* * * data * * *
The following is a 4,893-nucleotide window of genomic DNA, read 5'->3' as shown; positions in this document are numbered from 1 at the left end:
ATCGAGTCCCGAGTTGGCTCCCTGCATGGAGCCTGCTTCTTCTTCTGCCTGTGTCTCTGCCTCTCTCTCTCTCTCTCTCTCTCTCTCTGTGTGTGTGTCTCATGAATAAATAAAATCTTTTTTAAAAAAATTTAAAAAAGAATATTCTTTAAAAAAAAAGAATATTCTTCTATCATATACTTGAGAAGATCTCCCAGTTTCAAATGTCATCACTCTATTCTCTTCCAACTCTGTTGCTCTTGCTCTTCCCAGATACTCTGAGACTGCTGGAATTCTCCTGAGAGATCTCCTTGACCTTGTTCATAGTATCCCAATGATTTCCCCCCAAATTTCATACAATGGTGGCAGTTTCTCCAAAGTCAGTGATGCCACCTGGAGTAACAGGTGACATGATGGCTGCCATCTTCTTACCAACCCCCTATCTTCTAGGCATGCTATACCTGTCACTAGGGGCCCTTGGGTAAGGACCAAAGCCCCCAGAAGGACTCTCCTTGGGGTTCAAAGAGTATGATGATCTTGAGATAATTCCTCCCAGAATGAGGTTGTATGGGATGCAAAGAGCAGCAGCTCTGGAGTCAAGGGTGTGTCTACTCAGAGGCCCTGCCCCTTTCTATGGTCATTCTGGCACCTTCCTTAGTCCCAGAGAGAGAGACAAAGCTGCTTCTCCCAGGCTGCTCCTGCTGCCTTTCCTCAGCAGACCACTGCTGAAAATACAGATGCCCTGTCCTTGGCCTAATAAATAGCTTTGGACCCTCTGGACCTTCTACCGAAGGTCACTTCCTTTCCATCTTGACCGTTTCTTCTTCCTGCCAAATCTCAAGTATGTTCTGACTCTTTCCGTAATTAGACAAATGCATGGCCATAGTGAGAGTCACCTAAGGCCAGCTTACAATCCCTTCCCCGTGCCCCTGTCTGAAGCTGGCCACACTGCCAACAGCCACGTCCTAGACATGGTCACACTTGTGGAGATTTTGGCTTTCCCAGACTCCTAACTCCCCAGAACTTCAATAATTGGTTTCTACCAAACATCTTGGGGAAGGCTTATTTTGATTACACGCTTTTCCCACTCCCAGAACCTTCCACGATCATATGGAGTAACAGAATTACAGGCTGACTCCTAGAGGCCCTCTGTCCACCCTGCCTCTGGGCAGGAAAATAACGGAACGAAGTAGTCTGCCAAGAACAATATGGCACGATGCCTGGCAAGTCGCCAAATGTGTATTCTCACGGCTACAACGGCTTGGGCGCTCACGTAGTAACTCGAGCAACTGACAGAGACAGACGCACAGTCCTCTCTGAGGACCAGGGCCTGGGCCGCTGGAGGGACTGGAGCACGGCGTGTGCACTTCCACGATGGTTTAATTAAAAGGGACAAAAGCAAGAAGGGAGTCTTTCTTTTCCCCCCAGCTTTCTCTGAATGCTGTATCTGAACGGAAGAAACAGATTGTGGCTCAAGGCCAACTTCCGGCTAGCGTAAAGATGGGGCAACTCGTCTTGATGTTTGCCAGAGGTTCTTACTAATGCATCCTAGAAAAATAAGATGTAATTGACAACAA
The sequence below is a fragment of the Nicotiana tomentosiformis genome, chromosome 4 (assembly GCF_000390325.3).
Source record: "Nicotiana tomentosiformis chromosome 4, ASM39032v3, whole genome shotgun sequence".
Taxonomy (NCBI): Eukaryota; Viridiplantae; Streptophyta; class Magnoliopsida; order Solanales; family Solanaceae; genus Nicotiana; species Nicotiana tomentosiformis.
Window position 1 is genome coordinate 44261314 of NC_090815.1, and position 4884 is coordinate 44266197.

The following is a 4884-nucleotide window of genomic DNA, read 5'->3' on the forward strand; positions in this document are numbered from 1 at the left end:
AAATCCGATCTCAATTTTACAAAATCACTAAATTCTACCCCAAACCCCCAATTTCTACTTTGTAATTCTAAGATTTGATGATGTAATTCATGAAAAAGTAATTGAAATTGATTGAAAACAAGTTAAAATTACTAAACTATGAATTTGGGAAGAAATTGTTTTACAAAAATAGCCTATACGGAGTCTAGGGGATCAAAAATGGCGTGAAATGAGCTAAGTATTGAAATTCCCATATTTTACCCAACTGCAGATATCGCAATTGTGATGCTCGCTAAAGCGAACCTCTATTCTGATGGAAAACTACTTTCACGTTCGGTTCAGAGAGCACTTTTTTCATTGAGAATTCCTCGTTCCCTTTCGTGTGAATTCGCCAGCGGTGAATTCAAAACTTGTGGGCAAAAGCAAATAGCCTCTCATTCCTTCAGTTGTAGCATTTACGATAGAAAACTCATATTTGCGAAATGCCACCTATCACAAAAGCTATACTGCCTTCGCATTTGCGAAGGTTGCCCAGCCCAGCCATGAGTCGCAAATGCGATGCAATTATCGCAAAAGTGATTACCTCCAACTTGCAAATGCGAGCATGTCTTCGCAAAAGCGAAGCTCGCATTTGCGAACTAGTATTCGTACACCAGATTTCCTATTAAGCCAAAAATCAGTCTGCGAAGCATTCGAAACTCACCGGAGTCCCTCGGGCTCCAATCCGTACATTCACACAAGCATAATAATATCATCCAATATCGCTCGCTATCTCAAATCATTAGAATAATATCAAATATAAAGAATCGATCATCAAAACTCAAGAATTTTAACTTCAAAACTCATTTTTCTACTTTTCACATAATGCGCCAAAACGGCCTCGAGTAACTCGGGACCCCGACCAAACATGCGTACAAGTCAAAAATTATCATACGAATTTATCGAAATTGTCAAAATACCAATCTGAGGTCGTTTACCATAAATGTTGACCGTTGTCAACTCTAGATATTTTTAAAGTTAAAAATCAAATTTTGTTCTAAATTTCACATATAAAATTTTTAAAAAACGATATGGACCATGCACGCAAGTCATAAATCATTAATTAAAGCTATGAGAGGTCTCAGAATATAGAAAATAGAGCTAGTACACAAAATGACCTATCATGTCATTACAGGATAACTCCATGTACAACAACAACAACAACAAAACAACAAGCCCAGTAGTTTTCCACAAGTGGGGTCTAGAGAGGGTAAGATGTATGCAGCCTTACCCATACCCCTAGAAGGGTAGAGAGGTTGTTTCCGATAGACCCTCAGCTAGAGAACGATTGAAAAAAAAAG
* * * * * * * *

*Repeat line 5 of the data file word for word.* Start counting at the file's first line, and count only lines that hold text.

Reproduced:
Taxonomy (NCBI): Eukaryota; Viridiplantae; Streptophyta; class Magnoliopsida; order Solanales; family Solanaceae; genus Nicotiana; species Nicotiana tomentosiformis.